Findings

To employ or not to employ

Kevin Lewis

February 15, 2017

Minimum Wages and Relational Contracts

Matthias Fahn

Journal of Law, Economics, and Organization, forthcoming

Abstract:
The need to give incentives is usually absent in the literature on minimum wages. However, especially in the service sector it is important how well a job is done, and employees must be incentivized to perform accordingly. Furthermore, many aspects regarding service quality cannot be verified and relational contracts have to be used to provide incentives. The present article shows that in this case, a minimum wage increases implemented effort, as well as the efficiency of an employment relationship. Hence, it can be explained why productivity and service quality went up after the introduction of the British National Minimum Wage, and that this might actually have caused a more efficient labor market. Furthermore, if workers have low bargaining power, a higher minimum wage also increases profits and consequently employment. Therefore, the present article presents a new perspective on reasons for why minimum wages often have no or only negligible negative employment effects.

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Declining Labor and Capital Shares

Simcha Barkai

University of Chicago Working Paper, November 2016

Abstract:
This paper shows that the decline in the labor share over the last 30 years was not offset by an increase in the capital share. I calculate payments to capital as the product of the required rate of return on capital and the value of the capital stock. I document a large decline in the capital share and a large increase in the profit share in the U.S. non-financial corporate sector over the last 30 years. I show that the decline in the capital share is robust to many calculations of the required rate of return and is unlikely to be driven by unobserved capital. I interpret these results through the lens of a standard general equilibrium model, and I show that only an increase in markups can generate a simultaneous decline in the shares of both labor and capital. I provide reduced form empirical evidence that an increase in markups plays a significant role in the decline in the labor share. These results suggest that the decline in the shares of labor and capital are due to an increase in markups and call into question the conclusion that the decline in the labor share is an efficient outcome.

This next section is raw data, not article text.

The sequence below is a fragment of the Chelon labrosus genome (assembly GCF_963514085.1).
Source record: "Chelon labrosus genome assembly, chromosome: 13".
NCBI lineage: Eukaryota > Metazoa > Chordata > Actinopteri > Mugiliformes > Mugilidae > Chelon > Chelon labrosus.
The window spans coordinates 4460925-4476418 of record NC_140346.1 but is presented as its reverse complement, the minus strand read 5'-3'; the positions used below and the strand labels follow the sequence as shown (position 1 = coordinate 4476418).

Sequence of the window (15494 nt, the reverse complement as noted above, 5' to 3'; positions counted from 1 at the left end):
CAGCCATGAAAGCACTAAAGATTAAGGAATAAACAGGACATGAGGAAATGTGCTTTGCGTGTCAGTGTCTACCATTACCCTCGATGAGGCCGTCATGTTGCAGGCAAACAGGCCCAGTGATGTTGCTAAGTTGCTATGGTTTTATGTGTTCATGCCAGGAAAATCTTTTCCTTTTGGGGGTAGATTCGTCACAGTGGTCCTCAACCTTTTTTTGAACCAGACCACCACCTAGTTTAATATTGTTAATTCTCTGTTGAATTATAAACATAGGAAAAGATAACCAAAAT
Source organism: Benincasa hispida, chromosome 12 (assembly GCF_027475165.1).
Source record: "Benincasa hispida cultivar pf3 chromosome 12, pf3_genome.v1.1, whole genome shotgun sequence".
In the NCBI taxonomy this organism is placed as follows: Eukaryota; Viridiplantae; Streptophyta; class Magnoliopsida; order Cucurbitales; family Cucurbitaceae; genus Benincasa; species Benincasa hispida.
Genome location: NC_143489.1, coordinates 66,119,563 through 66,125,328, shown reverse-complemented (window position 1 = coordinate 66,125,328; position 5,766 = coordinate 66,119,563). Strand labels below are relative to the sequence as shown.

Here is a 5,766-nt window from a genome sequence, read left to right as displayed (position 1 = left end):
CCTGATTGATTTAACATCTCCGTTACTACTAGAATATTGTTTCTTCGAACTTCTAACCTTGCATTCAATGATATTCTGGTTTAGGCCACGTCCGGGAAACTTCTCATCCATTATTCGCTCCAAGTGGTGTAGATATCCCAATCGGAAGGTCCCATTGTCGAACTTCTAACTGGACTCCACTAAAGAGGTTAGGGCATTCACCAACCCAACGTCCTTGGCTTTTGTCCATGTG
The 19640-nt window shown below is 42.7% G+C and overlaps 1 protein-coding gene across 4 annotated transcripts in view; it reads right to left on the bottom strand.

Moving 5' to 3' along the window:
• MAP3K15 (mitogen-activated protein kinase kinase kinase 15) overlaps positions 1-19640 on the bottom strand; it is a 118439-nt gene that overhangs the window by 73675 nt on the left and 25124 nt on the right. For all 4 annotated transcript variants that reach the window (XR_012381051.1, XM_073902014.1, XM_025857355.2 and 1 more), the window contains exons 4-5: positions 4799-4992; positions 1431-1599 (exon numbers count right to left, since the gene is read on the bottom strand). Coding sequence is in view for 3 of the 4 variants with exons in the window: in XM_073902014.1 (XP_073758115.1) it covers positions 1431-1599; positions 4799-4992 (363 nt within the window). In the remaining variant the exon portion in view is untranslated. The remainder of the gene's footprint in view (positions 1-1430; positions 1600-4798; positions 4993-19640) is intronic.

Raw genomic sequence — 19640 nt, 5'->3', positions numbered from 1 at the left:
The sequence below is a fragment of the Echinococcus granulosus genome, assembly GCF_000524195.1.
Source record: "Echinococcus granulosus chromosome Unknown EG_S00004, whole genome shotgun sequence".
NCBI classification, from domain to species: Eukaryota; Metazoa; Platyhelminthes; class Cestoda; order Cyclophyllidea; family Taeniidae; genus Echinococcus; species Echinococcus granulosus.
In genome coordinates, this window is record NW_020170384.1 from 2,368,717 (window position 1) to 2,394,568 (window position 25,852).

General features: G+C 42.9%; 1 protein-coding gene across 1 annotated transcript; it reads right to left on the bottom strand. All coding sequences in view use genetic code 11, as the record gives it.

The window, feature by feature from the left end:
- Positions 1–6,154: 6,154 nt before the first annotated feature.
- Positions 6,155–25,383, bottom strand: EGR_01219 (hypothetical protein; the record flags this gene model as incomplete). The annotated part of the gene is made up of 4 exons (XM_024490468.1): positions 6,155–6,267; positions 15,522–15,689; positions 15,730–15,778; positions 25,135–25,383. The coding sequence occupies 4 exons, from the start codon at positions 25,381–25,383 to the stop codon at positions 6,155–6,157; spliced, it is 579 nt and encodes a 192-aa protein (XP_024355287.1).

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Concentrating on the Fall of the Labor Share

David Autor et al.

NBER Working Paper, January 2017

Abstract:
The recent fall of labor's share of GDP in numerous countries is well-documented, but its causes are poorly understood. We sketch a "superstar firm" model where industries are increasingly characterized by "winner take most" competition, leading a small number of highly profitable (and low labor share) firms to command growing market share. Building on Autor et al. (2017), we evaluate and confirm two core claims of the superstar firm hypothesis: the concentration of sales among firms within industries has risen across much of the private sector; and industries with larger increases in concentration exhibit a larger decline in labor's share.

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Estimating the Employment Effects of Recent Minimum Wage Changes: Early Evidence, an Interpretative Framework, and a Pre-Commitment to Future Analysis

Jeffrey Clemens & Michael Strain

NBER Working Paper, January 2017

Abstract:
This paper presents early evidence on the employment effects of state minimum wage increases enacted between January 2013 and January 2015, and offers an interpretative framework to understand why it is of interest to study recent changes in isolation. Given the ongoing transitions of many states' minimum wage rates, we also set the stage for a pre-committed analysis of the minimum wage changes scheduled for coming years. Through 2015, we estimate that employment among young adults and young individuals with less than a completed high school education expanded modestly less quickly in states that enacted one-time or multi-phase statutory minimum wage increases than in states that enacted no minimum wage increases. Across the specifications we implement and the samples we analyze, many of our estimates are statistically indistinguishable from zero. Data on the longer-run effects of this period's minimum wage changes will be essential for more fully assessing these changes' effects and for drawing strong conclusions regarding how minimum wage increases affect employment in this decade's institutional and economic environment. As data become available for the full 2016 through 2019 calendar years, we will execute and report the results of analyses that follow the road map this paper develops.

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Does Manufacturing Matter for Economic Growth in the Era of Globalization?